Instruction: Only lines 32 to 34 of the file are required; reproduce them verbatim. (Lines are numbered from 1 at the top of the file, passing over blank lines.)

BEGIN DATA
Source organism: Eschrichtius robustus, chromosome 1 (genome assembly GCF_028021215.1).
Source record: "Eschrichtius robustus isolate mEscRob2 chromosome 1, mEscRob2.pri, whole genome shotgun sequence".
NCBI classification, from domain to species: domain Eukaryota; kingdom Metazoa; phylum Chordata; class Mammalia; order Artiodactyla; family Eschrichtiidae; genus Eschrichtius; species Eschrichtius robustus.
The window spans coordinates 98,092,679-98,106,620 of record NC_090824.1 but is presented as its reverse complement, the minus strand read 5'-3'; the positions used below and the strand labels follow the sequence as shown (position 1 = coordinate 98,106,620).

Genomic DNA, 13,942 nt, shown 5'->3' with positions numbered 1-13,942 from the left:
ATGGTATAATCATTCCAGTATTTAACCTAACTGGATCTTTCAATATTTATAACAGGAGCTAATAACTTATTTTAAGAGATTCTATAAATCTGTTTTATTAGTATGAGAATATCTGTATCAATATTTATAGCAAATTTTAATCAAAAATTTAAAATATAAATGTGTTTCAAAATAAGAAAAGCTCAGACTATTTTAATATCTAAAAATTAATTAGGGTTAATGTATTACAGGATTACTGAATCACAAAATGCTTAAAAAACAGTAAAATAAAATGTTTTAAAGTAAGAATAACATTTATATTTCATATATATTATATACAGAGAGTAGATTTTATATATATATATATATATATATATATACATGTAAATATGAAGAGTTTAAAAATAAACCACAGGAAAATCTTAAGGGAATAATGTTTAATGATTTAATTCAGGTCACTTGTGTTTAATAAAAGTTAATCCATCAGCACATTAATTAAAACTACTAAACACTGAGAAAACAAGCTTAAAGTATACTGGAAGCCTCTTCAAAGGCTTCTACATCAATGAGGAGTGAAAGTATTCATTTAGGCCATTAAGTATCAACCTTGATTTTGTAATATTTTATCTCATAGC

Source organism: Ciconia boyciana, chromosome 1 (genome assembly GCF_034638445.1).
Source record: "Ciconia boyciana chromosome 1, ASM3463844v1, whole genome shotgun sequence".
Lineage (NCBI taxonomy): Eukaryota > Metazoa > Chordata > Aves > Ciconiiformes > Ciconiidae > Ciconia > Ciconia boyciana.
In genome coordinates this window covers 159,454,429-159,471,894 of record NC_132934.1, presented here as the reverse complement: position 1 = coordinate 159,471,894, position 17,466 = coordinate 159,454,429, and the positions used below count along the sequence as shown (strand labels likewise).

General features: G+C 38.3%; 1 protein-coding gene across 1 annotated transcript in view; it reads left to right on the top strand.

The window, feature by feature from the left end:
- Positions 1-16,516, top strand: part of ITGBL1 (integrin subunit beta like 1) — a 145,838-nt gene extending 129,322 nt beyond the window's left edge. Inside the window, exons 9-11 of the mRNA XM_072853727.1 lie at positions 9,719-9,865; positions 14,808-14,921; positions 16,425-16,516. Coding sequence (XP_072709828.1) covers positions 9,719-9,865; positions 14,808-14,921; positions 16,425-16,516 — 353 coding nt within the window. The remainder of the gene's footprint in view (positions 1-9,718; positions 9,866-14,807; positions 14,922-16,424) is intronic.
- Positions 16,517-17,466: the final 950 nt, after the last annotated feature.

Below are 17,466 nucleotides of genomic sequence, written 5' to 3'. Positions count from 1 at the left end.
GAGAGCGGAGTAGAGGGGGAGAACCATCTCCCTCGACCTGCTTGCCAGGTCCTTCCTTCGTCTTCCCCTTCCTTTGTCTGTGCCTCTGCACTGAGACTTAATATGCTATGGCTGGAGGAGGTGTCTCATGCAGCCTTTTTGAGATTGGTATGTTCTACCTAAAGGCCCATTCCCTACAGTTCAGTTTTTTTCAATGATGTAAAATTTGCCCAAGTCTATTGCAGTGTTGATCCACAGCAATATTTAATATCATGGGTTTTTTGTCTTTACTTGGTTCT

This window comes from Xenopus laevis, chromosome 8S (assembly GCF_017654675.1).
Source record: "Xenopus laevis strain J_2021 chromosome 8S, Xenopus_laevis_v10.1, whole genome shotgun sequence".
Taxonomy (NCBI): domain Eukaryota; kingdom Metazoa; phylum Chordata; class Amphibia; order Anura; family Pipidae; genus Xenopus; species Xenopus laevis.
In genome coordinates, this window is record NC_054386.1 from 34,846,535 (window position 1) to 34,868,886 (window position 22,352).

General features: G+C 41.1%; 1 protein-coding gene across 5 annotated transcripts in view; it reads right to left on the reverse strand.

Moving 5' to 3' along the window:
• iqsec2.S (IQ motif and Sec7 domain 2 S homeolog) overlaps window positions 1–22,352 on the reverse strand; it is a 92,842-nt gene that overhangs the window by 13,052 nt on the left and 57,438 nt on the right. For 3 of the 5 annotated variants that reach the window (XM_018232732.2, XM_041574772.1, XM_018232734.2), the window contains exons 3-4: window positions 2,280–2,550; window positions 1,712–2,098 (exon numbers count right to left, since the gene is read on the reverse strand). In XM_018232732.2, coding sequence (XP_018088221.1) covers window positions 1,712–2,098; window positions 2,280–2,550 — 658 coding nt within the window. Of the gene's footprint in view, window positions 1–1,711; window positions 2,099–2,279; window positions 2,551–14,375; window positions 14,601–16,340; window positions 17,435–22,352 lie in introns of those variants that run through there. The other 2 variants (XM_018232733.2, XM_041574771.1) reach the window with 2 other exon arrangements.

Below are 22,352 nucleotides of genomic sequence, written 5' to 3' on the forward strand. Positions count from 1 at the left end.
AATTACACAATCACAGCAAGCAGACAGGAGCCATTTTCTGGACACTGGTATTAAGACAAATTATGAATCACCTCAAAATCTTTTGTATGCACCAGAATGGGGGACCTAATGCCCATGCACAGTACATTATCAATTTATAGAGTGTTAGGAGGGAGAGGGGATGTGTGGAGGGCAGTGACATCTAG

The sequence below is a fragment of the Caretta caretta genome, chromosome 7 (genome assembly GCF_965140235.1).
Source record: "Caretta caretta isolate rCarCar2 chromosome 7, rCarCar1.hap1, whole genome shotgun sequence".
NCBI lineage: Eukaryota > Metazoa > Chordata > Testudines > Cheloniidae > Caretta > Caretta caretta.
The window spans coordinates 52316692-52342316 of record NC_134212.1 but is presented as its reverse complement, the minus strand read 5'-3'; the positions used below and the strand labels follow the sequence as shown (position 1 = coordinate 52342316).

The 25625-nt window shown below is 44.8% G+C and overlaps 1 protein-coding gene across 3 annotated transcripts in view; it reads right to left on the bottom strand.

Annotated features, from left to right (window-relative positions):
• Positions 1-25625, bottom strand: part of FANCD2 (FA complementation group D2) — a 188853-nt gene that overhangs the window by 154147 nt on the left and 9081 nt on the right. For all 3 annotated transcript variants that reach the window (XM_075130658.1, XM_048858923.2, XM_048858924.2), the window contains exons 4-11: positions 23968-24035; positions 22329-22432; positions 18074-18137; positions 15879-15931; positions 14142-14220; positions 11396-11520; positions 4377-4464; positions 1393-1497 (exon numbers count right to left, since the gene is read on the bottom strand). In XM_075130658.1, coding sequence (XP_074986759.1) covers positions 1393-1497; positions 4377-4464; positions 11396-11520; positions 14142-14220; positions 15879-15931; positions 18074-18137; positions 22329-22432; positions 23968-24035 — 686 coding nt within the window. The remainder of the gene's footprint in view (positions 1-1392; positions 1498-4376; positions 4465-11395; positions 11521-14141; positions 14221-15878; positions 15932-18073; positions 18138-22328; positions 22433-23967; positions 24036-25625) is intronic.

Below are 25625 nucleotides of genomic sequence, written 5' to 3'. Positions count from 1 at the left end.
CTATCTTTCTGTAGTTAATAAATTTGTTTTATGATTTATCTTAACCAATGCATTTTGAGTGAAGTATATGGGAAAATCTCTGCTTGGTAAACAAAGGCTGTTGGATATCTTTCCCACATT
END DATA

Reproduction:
• Positions 1-25625, bottom strand: part of FANCD2 (FA complementation group D2) — a 188853-nt gene that overhangs the window by 154147 nt on the left and 9081 nt on the right. For all 3 annotated transcript variants that reach the window (XM_075130658.1, XM_048858923.2, XM_048858924.2), the window contains exons 4-11: positions 23968-24035; positions 22329-22432; positions 18074-18137; positions 15879-15931; positions 14142-14220; positions 11396-11520; positions 4377-4464; positions 1393-1497 (exon numbers count right to left, since the gene is read on the bottom strand). In XM_075130658.1, coding sequence (XP_074986759.1) covers positions 1393-1497; positions 4377-4464; positions 11396-11520; positions 14142-14220; positions 15879-15931; positions 18074-18137; positions 22329-22432; positions 23968-24035 — 686 coding nt within the window. The remainder of the gene's footprint in view (positions 1-1392; positions 1498-4376; positions 4465-11395; positions 11521-14141; positions 14221-15878; positions 15932-18073; positions 18138-22328; positions 22433-23967; positions 24036-25625) is intronic.

Below are 25625 nucleotides of genomic sequence, written 5' to 3'. Positions count from 1 at the left end.
CTATCTTTCTGTAGTTAATAAATTTGTTTTATGATTTATCTTAACCAATGCATTTTGAGTGAAGTATATGGGAAAATCTCTGCTTGGTAAACAAAGGCTGTTGGATATCTTTCCCACATT